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    @JeremyDavis I do agree with you this is not the best solution. At the time, it was the only one that worked, for some unknown reason, and I do tried several alternatives. However, it more than one people is now telling me the other solution nowadays works, I am accepting it as the correct answer. I used diversions at the time, and the configuration file was not overwritten, however that is also not an ideal solution. – Rui F Ribeiro May 1 '18 at 12:09
10

The Vim documentation for the mouse option says

The xterm handling of the mouse buttons can still be used by keeping the shift key pressed.

  • Thanks for that. I've been using Vim for years and wasn't aware of that feature. I've edited your question to incorporate more of the formatting features that are available. Welcome to Unix & Linux! – Anthony Geoghegan Jul 25 '17 at 9:10
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    The problem is that I am using Terminal in Mac and my operators putty/mobaXterm in Windows...not xterm – Rui F Ribeiro Jul 28 '17 at 15:03
3

You can disable this without altering system files by creating /etc/vimrc.local and inserting the following:

set mouse=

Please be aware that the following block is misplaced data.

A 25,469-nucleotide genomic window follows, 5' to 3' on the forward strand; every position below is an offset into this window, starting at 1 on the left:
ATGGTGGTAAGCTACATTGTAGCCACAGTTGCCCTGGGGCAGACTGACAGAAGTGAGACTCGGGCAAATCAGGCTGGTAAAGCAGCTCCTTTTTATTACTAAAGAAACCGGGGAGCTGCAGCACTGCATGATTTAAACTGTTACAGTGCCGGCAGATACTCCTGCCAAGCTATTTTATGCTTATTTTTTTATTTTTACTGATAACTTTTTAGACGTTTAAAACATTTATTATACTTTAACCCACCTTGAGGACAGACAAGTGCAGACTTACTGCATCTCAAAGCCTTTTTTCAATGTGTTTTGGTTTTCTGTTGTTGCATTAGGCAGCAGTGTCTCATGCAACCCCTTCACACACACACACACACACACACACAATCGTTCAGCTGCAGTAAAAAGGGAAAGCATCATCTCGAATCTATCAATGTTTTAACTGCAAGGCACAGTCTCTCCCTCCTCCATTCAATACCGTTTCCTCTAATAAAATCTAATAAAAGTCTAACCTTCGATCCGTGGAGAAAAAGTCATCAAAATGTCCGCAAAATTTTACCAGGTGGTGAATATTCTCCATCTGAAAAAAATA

• In beta time, it did not work consistently, will check it out again, thanks. – Rui F Ribeiro Aug 23 '17 at 6:59
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    This does not work. – LtWorf Sep 26 '17 at 7:31
  • See I-GaLaXy-I's answer above. You need to explicitly import defaults.vim and prevent it from being imported. – richard Feb 18 '18 at 20:02
  • This works fine for me too, although I combined it with @I-GaLaXy-I's answer (i.e. edited/created /etc/vim/vimrc.local) – Jeremy Davis May 1 '18 at 1:11
  • worked fine for me while inside a debian 9 container ... just put it into ~/.vimrc – Scott Stensland Jun 15 '18 at 17:10
0

Many people suggested :set mouse=a but I found that only :set mouse=r enables copy & paste in Vim on Debian 9. Good luck!

protected by Community Jan 20 at 13:27